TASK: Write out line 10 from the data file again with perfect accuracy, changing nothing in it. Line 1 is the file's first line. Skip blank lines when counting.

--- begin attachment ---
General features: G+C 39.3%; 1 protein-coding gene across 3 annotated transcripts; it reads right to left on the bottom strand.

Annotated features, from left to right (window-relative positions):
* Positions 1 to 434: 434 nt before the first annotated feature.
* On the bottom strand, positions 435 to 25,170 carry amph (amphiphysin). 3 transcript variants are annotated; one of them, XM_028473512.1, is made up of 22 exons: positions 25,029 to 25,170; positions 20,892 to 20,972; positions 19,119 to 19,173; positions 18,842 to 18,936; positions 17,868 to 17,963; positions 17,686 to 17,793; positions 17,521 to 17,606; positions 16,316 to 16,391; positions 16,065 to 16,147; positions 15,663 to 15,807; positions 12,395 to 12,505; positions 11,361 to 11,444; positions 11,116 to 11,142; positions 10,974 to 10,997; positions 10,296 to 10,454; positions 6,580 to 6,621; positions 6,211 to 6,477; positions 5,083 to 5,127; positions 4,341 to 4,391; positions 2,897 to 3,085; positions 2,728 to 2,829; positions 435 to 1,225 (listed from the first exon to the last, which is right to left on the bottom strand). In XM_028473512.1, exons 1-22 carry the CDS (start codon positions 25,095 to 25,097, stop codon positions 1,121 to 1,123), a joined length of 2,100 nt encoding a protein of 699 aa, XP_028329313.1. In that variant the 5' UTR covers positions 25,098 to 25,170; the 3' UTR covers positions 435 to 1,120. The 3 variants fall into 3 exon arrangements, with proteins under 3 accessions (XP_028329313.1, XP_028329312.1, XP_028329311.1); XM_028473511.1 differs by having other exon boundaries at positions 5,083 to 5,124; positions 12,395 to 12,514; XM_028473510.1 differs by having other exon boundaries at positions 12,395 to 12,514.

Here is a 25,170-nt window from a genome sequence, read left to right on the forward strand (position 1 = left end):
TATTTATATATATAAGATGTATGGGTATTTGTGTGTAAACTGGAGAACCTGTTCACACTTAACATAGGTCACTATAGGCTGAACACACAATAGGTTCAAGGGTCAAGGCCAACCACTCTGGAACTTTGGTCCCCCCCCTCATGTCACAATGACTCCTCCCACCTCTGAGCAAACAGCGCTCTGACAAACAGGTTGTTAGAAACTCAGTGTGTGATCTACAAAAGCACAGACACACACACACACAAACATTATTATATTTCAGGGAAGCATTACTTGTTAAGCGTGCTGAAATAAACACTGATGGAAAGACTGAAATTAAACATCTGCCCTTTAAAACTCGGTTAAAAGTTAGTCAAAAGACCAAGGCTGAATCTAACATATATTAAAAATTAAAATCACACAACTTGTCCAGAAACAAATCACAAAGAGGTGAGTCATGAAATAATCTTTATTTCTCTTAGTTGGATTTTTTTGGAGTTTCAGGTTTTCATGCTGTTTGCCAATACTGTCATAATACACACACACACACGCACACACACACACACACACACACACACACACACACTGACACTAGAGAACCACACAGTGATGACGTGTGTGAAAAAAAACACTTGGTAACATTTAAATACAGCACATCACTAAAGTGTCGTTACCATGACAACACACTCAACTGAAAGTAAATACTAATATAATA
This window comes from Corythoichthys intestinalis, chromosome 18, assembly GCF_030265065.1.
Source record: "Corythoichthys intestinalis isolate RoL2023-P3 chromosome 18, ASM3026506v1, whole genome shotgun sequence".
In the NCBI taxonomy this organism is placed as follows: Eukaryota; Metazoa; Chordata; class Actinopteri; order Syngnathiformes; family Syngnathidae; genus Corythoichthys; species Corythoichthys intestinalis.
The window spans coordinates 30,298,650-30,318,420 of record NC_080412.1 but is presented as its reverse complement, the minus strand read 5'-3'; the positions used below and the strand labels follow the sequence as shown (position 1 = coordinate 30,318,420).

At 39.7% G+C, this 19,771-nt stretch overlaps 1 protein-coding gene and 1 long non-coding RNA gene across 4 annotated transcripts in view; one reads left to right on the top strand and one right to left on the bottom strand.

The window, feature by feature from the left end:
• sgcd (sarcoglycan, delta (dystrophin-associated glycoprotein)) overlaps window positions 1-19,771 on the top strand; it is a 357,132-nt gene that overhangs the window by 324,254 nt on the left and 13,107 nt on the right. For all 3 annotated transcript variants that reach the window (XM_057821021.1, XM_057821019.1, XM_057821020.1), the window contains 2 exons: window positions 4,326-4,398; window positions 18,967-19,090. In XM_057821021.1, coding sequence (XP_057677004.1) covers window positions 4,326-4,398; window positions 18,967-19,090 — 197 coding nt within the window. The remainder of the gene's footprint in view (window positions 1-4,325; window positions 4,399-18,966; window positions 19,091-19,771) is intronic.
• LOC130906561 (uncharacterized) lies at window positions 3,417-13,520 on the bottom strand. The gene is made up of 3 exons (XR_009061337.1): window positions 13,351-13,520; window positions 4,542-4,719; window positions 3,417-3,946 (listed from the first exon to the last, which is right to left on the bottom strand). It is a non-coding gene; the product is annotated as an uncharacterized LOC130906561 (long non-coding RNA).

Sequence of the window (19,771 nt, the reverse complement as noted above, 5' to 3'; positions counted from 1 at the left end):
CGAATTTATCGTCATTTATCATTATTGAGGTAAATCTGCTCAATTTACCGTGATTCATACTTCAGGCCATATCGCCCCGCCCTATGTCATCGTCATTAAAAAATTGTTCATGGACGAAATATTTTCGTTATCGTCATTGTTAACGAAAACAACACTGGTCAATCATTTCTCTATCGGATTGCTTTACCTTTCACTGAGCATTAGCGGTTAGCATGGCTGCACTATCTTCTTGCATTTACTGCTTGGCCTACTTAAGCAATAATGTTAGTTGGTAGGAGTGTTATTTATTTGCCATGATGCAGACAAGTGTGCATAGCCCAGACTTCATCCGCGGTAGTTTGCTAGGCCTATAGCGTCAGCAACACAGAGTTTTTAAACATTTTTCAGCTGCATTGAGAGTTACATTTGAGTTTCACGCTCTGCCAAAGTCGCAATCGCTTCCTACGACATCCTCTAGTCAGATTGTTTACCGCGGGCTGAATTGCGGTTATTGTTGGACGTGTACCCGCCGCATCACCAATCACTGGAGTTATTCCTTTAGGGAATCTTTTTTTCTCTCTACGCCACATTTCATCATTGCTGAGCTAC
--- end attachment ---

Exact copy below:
The window spans coordinates 30,298,650-30,318,420 of record NC_080412.1 but is presented as its reverse complement, the minus strand read 5'-3'; the positions used below and the strand labels follow the sequence as shown (position 1 = coordinate 30,318,420).